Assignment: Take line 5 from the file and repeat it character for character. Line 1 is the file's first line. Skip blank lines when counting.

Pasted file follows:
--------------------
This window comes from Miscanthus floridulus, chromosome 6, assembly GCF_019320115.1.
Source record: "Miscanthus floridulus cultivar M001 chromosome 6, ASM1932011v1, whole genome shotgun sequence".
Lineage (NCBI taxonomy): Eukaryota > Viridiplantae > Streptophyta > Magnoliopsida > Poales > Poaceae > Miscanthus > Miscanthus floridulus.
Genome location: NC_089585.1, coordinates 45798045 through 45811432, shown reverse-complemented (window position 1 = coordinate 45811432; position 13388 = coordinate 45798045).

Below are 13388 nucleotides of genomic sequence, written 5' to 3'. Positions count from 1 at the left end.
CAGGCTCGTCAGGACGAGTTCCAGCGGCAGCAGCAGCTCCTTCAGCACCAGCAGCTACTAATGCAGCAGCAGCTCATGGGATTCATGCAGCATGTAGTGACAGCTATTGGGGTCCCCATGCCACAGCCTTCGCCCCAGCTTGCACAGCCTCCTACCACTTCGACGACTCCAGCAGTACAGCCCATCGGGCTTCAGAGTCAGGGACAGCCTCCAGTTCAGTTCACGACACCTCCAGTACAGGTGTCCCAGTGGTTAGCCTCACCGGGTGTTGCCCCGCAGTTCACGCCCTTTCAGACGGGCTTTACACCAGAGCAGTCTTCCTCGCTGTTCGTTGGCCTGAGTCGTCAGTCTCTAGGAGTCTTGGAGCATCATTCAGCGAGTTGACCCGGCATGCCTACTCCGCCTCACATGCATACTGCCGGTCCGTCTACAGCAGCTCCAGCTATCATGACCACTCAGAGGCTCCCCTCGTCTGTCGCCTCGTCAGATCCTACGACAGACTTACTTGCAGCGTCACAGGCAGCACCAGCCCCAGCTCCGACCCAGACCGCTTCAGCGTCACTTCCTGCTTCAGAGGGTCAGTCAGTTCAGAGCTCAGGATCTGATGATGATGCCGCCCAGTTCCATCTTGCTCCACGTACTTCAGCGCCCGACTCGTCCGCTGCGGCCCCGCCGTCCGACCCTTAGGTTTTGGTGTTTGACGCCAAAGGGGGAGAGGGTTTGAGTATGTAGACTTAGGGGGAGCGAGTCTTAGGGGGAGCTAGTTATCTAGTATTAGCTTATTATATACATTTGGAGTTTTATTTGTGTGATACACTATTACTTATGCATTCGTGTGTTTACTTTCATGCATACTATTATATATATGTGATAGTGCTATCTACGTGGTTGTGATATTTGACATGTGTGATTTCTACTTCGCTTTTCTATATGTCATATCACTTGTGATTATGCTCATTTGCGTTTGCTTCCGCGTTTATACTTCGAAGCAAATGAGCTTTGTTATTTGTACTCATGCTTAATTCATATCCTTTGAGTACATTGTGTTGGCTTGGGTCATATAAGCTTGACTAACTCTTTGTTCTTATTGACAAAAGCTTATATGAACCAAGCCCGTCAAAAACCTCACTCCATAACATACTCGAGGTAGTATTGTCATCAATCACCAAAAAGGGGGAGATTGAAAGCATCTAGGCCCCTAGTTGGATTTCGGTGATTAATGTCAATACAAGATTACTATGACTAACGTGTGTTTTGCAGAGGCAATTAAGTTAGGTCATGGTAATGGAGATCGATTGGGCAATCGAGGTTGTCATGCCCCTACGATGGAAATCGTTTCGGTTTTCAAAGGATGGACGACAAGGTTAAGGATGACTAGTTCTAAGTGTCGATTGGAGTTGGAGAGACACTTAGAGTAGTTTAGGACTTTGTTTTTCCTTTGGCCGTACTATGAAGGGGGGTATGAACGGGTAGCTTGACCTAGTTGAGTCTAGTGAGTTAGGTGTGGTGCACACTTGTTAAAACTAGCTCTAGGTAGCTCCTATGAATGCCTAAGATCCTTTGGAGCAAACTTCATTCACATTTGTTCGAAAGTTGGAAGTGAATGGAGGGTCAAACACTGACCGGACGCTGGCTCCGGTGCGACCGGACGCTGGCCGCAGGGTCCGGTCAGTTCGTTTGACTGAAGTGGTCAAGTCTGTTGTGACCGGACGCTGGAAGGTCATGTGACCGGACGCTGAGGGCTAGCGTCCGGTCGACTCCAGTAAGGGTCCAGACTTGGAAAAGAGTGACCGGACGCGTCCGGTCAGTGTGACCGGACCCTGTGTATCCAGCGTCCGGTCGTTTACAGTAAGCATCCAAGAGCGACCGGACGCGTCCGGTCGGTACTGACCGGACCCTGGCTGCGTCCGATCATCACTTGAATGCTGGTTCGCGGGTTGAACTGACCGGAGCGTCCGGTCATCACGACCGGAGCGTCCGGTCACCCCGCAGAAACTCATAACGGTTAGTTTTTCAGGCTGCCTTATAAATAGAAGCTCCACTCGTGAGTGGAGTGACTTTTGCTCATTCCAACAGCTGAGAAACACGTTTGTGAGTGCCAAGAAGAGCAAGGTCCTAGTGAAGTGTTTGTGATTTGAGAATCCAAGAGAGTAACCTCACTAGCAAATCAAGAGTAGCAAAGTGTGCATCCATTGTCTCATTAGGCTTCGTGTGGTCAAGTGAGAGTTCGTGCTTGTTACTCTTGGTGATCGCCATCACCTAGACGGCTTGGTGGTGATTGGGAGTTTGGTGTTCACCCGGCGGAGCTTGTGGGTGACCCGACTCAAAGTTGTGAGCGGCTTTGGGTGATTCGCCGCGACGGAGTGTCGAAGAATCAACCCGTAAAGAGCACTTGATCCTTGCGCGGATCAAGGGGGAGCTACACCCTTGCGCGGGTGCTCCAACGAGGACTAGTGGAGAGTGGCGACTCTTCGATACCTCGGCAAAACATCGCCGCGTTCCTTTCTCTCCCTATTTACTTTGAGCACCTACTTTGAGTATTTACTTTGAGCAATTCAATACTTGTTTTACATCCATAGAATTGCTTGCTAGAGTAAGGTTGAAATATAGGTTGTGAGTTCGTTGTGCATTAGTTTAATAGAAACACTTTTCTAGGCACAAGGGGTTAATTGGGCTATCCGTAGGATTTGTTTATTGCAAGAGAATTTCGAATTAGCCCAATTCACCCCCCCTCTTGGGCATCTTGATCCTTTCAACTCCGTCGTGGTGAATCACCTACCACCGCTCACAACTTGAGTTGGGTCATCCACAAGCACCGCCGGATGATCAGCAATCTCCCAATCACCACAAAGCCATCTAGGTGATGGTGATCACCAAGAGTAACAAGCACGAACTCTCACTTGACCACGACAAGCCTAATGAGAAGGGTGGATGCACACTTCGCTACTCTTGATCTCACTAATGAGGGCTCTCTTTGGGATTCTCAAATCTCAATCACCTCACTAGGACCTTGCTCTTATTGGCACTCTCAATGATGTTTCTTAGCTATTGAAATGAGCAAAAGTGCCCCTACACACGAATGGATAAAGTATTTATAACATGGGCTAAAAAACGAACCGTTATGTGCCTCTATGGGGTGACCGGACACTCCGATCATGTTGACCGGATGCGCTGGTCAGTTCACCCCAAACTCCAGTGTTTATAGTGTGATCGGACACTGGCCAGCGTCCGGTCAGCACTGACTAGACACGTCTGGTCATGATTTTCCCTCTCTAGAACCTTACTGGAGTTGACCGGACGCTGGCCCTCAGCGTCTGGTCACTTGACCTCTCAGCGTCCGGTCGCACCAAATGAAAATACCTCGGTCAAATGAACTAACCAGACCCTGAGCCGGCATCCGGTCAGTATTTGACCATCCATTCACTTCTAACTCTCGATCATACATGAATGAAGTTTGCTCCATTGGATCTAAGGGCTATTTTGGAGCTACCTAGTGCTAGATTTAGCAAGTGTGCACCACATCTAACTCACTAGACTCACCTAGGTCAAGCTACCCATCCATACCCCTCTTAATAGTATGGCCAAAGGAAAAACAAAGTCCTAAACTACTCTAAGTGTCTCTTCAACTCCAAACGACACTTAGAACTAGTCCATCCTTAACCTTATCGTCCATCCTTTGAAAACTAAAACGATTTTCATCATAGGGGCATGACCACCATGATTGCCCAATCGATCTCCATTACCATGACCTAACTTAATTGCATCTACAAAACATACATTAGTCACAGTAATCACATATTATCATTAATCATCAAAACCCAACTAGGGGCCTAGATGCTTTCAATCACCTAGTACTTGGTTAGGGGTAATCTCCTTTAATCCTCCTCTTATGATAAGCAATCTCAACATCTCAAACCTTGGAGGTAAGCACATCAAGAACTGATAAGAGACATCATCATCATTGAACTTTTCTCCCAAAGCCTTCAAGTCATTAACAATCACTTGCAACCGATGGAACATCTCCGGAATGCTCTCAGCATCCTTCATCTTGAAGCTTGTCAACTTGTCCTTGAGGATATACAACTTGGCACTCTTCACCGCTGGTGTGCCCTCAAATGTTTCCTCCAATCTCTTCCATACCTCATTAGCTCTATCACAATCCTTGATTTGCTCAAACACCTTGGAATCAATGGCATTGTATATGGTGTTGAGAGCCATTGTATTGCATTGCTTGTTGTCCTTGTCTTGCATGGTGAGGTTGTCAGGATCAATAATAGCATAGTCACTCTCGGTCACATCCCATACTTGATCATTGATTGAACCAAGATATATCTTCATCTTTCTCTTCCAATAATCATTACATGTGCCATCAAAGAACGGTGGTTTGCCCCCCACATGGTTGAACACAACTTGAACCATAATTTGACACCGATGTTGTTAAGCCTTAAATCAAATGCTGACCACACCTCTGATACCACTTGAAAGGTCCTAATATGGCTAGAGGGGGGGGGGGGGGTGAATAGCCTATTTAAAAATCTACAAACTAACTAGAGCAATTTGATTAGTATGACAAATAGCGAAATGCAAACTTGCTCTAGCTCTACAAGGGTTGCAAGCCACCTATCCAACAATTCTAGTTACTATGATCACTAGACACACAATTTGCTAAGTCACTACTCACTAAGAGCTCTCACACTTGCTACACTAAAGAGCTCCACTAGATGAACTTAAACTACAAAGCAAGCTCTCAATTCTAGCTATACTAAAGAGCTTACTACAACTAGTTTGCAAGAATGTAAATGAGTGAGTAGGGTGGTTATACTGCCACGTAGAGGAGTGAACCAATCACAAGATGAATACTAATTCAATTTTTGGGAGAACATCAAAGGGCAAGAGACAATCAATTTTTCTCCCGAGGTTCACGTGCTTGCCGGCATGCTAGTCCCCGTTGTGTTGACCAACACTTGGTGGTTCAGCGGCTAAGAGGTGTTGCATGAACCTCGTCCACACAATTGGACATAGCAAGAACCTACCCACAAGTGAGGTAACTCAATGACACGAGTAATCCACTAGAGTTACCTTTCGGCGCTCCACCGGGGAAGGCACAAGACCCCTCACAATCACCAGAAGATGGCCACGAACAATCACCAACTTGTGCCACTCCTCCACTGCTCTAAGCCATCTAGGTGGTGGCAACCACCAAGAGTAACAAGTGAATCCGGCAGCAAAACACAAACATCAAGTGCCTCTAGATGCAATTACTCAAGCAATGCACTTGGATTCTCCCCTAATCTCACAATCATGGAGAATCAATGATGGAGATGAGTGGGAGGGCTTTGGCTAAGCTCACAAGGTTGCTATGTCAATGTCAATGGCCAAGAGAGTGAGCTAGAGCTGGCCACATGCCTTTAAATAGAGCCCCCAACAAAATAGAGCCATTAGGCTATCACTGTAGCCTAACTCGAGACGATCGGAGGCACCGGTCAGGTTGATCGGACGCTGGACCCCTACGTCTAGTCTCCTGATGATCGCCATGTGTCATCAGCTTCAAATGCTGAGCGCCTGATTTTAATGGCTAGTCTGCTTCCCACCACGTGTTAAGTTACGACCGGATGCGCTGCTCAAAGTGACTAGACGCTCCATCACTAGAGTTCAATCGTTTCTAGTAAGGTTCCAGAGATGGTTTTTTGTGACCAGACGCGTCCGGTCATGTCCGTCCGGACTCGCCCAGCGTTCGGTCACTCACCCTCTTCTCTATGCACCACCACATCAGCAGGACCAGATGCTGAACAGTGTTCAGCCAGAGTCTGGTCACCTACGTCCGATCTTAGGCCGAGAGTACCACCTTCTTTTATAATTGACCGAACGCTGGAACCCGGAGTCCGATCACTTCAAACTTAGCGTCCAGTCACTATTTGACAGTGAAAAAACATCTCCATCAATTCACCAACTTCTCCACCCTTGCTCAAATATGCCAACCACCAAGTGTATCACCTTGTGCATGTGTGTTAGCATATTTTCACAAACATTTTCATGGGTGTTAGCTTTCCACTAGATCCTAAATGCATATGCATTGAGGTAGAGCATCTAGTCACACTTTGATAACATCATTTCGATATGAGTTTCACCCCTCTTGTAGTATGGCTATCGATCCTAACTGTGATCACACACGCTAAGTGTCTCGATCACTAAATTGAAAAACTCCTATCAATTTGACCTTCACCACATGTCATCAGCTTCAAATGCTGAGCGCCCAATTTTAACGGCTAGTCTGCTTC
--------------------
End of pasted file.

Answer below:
Below are 13388 nucleotides of genomic sequence, written 5' to 3'. Positions count from 1 at the left end.